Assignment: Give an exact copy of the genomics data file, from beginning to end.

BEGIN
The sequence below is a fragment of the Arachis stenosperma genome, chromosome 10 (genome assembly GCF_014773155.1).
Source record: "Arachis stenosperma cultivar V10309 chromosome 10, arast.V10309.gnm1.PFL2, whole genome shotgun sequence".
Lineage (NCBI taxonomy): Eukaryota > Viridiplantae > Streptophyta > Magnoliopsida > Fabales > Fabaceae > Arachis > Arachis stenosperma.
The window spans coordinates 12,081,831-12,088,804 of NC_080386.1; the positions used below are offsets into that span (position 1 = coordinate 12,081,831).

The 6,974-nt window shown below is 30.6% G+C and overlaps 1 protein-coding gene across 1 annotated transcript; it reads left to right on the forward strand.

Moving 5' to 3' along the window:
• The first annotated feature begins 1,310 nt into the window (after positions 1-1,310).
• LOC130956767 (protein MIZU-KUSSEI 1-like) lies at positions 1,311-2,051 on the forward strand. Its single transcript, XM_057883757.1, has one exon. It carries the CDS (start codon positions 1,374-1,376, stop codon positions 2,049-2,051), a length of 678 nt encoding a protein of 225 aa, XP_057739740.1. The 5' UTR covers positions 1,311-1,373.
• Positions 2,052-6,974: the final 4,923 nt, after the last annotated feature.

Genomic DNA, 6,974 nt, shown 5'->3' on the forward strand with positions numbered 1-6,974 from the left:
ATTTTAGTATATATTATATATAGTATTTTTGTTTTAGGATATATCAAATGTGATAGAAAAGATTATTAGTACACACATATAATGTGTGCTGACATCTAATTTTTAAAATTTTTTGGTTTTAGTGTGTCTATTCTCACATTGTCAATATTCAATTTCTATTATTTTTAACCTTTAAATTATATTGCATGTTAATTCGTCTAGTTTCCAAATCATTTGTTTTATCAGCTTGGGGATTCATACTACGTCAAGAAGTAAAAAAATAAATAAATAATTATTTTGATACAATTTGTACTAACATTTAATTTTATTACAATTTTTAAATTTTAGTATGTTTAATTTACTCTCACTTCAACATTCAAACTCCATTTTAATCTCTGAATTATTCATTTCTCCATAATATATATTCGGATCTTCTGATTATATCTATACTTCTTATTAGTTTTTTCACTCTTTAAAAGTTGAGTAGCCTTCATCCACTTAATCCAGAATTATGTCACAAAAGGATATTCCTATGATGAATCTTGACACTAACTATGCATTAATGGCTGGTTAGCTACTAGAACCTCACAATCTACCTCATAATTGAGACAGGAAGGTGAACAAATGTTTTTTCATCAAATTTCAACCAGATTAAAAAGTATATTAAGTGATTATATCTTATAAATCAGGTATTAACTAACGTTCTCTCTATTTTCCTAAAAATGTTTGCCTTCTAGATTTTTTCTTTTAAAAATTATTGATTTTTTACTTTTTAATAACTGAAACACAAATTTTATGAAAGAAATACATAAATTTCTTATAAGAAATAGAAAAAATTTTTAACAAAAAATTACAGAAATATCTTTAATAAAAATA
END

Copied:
The sequence below is a fragment of the Arachis stenosperma genome, chromosome 10 (genome assembly GCF_014773155.1).
Source record: "Arachis stenosperma cultivar V10309 chromosome 10, arast.V10309.gnm1.PFL2, whole genome shotgun sequence".
Lineage (NCBI taxonomy): Eukaryota > Viridiplantae > Streptophyta > Magnoliopsida > Fabales > Fabaceae > Arachis > Arachis stenosperma.
The window spans coordinates 12,081,831-12,088,804 of NC_080386.1; the positions used below are offsets into that span (position 1 = coordinate 12,081,831).

The 6,974-nt window shown below is 30.6% G+C and overlaps 1 protein-coding gene across 1 annotated transcript; it reads left to right on the forward strand.

Moving 5' to 3' along the window:
• The first annotated feature begins 1,310 nt into the window (after positions 1-1,310).
• LOC130956767 (protein MIZU-KUSSEI 1-like) lies at positions 1,311-2,051 on the forward strand. Its single transcript, XM_057883757.1, has one exon. It carries the CDS (start codon positions 1,374-1,376, stop codon positions 2,049-2,051), a length of 678 nt encoding a protein of 225 aa, XP_057739740.1. The 5' UTR covers positions 1,311-1,373.
• Positions 2,052-6,974: the final 4,923 nt, after the last annotated feature.

Genomic DNA, 6,974 nt, shown 5'->3' on the forward strand with positions numbered 1-6,974 from the left:
ATTTTAGTATATATTATATATAGTATTTTTGTTTTAGGATATATCAAATGTGATAGAAAAGATTATTAGTACACACATATAATGTGTGCTGACATCTAATTTTTAAAATTTTTTGGTTTTAGTGTGTCTATTCTCACATTGTCAATATTCAATTTCTATTATTTTTAACCTTTAAATTATATTGCATGTTAATTCGTCTAGTTTCCAAATCATTTGTTTTATCAGCTTGGGGATTCATACTACGTCAAGAAGTAAAAAAATAAATAAATAATTATTTTGATACAATTTGTACTAACATTTAATTTTATTACAATTTTTAAATTTTAGTATGTTTAATTTACTCTCACTTCAACATTCAAACTCCATTTTAATCTCTGAATTATTCATTTCTCCATAATATATATTCGGATCTTCTGATTATATCTATACTTCTTATTAGTTTTTTCACTCTTTAAAAGTTGAGTAGCCTTCATCCACTTAATCCAGAATTATGTCACAAAAGGATATTCCTATGATGAATCTTGACACTAACTATGCATTAATGGCTGGTTAGCTACTAGAACCTCACAATCTACCTCATAATTGAGACAGGAAGGTGAACAAATGTTTTTTCATCAAATTTCAACCAGATTAAAAAGTATATTAAGTGATTATATCTTATAAATCAGGTATTAACTAACGTTCTCTCTATTTTCCTAAAAATGTTTGCCTTCTAGATTTTTTCTTTTAAAAATTATTGATTTTTTACTTTTTAATAACTGAAACACAAATTTTATGAAAGAAATACATAAATTTCTTATAAGAAATAGAAAAAATTTTTAACAAAAAATTACAGAAATATCTTTAATAAAAATA